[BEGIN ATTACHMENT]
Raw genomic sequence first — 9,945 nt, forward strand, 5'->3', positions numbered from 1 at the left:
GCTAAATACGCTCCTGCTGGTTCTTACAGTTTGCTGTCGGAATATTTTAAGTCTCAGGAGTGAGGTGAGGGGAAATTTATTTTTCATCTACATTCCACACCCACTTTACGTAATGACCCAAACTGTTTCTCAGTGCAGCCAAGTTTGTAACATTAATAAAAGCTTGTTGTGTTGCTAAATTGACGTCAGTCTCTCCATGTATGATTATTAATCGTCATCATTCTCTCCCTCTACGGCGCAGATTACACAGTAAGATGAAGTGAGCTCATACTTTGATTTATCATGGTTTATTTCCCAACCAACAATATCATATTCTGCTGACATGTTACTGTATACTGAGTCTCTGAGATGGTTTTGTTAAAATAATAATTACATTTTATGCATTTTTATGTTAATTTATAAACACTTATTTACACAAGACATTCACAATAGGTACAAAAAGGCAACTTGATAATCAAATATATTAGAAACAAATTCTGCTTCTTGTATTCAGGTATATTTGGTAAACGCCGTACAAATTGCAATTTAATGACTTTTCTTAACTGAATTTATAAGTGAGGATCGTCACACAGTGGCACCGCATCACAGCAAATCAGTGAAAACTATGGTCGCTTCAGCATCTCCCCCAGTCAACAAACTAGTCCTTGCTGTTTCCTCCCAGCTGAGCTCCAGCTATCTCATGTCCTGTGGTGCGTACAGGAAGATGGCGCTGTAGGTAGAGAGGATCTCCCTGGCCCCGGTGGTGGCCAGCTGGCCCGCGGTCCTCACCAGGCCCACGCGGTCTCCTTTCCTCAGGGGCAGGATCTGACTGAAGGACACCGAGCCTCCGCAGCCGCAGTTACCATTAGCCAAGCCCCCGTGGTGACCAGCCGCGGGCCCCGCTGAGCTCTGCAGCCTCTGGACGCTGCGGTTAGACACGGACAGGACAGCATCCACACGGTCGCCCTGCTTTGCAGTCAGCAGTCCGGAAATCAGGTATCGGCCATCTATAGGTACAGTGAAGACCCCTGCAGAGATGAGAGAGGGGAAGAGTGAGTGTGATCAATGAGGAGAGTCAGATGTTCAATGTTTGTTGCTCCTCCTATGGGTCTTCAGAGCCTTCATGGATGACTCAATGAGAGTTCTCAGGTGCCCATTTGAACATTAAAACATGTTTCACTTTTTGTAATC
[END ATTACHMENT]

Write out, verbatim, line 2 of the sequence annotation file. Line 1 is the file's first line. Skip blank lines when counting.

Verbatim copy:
GCTAAATACGCTCCTGCTGGTTCTTACAGTTTGCTGTCGGAATATTTTAAGTCTCAGGAGTGAGGTGAGGGGAAATTTATTTTTCATCTACATTCCACACCCACTTTACGTAATGACCCAAACTGTTTCTCAGTGCAGCCAAGTTTGTAACATTAATAAAAGCTTGTTGTGTTGCTAAATTGACGTCAGTCTCTCCATGTATGATTATTAATCGTCATCATTCTCTCCCTCTACGGCGCAGATTACACAGTAAGATGAAGTGAGCTCATACTTTGATTTATCATGGTTTATTTCCCAACCAACAATATCATATTCTGCTGACATGTTACTGTATACTGAGTCTCTGAGATGGTTTTGTTAAAATAATAATTACATTTTATGCATTTTTATGTTAATTTATAAACACTTATTTACACAAGACATTCACAATAGGTACAAAAAGGCAACTTGATAATCAAATATATTAGAAACAAATTCTGCTTCTTGTATTCAGGTATATTTGGTAAACGCCGTACAAATTGCAATTTAATGACTTTTCTTAACTGAATTTATAAGTGAGGATCGTCACACAGTGGCACCGCATCACAGCAAATCAGTGAAAACTATGGTCGCTTCAGCATCTCCCCCAGTCAACAAACTAGTCCTTGCTGTTTCCTCCCAGCTGAGCTCCAGCTATCTCATGTCCTGTGGTGCGTACAGGAAGATGGCGCTGTAGGTAGAGAGGATCTCCCTGGCCCCGGTGGTGGCCAGCTGGCCCGCGGTCCTCACCAGGCCCACGCGGTCTCCTTTCCTCAGGGGCAGGATCTGACTGAAGGACACCGAGCCTCCGCAGCCGCAGTTACCATTAGCCAAGCCCCCGTGGTGACCAGCCGCGGGCCCCGCTGAGCTCTGCAGCCTCTGGACGCTGCGGTTAGACACGGACAGGACAGCATCCACACGGTCGCCCTGCTTTGCAGTCAGCAGTCCGGAAATCAGGTATCGGCCATCTATAGGTACAGTGAAGACCCCTGCAGAGATGAGAGAGGGGAAGAGTGAGTGTGATCAATGAGGAGAGTCAGATGTTCAATGTTTGTTGCTCCTCCTATGGGTCTTCAGAGCCTTCATGGATGACTCAATGAGAGTTCTCAGGTGCCCATTTGAACATTAAAACATGTTTCACTTTTTGTAATC